“But what’s your point?”
This question, more than any other, echoes in my mind every time I compose. It can be phrased multiple ways depending on the situation: Where’s your thesis? Or perhaps Where’s your hook? Either way, the question has become such a central part of my writing process that I cannot begin writing without theme or purpose. Most writers will know this feeling. We have been hardwired in school to be aware of our theses, to always have a point to our writing.
But it is one thing to be told this is important and another to understand why. My recent editing experiences at Autumn House Press are one such situation where the why has become apparent to me. Though editing is not all I do at the press, it has become one of my most important (and most enjoyable) responsibilities. My specific obligations as an editor involve scanning (ascertaining whether submissions are worth reading in full) and copyediting.
The former is not a full scan. I am tasked with skimming 80-300 pages of poetry, nonfiction or fiction and voting on whether or not it is worth a full readthrough. For efficiency’s sake, every scan takes no more than twenty minutes. When I first started scanning, I was at a loss. How could I ascertain a manuscript’s potential in twenty minutes?
Hook, that’s how. Hook, skim, ending. The first day of my internship, the head-editor advised I read the beginning and ending of the work to form an opinion on its potential. Is the introduction strong? Is the hook promising? Does the manuscript have a consistent voice? Is the writing evocative? Has the ending been carefully crafted? These are the types of questions I ask myself when I scan. The procedure has only further solidified the so what? question in my mind.
Thankfully, this question has been so engrained into me as an English student that it is not such a difficult mindset to take on for this internship. English majors are, by their very nature, tenacious editors and careful readers. It is thus no surprise that my experiences as an English graduate student have helped finetune my editing skills. Close-reading experience has made spotting inconsistencies within any given text easier, and grammar–– well, grammar is never easy, but it’s definitely a lot less intimidating after accumulating so much writing and editing experience.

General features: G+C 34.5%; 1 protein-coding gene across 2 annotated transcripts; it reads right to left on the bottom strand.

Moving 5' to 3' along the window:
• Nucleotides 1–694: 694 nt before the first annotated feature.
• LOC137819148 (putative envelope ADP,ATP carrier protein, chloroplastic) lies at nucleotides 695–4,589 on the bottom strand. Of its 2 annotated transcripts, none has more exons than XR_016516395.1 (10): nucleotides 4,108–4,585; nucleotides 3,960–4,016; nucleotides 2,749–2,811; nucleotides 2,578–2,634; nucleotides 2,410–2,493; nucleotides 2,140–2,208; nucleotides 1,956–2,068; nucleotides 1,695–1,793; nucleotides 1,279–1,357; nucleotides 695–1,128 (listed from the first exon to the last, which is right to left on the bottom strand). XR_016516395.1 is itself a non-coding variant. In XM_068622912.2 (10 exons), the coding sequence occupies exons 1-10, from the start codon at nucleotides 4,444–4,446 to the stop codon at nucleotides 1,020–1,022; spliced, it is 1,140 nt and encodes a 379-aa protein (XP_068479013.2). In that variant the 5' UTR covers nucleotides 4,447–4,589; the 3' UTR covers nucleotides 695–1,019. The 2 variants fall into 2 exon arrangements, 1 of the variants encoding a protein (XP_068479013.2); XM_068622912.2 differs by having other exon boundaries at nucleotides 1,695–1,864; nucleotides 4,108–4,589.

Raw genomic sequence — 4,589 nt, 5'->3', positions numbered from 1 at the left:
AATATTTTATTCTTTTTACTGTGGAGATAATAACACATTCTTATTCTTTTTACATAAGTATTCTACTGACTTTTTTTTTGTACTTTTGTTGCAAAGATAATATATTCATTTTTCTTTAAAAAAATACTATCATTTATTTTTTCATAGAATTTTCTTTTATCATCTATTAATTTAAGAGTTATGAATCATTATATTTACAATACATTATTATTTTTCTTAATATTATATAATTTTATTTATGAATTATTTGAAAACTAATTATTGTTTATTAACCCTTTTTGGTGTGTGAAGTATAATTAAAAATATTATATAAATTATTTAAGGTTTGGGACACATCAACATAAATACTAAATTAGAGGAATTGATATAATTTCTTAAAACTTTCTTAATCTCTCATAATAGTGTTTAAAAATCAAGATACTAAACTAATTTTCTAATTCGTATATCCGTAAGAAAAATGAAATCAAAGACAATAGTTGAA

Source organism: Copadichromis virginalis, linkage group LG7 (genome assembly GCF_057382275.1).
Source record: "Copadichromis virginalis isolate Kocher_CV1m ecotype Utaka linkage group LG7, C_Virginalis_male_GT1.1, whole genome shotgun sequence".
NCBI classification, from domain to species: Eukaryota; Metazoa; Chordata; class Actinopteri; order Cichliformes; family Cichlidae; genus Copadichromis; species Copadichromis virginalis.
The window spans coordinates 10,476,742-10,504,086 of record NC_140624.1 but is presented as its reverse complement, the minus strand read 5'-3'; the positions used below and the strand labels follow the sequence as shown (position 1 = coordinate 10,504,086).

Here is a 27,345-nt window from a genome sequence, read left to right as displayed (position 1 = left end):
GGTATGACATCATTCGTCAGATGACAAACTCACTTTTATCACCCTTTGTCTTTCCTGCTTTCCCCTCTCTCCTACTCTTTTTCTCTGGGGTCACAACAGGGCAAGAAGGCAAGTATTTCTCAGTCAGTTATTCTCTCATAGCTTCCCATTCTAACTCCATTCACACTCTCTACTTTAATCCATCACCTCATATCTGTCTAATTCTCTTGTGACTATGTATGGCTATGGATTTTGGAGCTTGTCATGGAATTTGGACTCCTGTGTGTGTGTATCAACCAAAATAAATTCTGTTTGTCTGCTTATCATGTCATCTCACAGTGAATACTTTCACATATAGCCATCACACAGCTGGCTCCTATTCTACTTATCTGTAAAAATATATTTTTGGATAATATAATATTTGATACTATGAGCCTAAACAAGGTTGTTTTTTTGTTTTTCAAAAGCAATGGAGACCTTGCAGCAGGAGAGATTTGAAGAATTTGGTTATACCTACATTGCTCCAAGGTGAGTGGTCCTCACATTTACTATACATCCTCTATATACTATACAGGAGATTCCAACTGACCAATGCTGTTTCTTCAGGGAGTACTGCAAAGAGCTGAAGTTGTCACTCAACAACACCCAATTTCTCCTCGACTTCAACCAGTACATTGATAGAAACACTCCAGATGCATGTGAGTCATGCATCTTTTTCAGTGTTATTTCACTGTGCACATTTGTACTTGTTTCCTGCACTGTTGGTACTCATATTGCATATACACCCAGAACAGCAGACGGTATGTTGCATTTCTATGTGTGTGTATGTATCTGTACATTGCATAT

Other than the editorial work, I have been tasked with doing other in-office tasks that, while seemingly mundane, are imperative to polishing a manuscript. One such task involved carefully comparing a PDF of a finished manuscript to the designer’s printed version. I spent more than an hour staring between the printouts and the screen and, when at last a consistency error appeared–– “grey” rather than “gray” –– I struck it off the page with a grin so manic that anyone watching might have been concerned for my state of mind.
Suffice it to say, such tasks are meticulous, but they’re also extremely important. And, though many people raise an eyebrow when I confess this, it’s the kind of work I enjoy. There is something truly humbling about being one of the first people to read a writer’s work. Even more awe-inspiring is being a part of the process that transforms that work from a cloudy gem to a sparkling treasure.
Everything I have thus far done in-office has been enlightening. Even the simple task of constructing a calendar of literary events has made me more aware of the type of planning and timing that goes into advertising creative work. The Autumn House Press staff are all extremely friendly and are always happy to answer my questions about the publishing industry.
It’s only been one week, and yet I can already say I have gained valuable insight into the world of publishing. I am very much looking forward to diving even deeper into this world!
– Chelsea Abdullah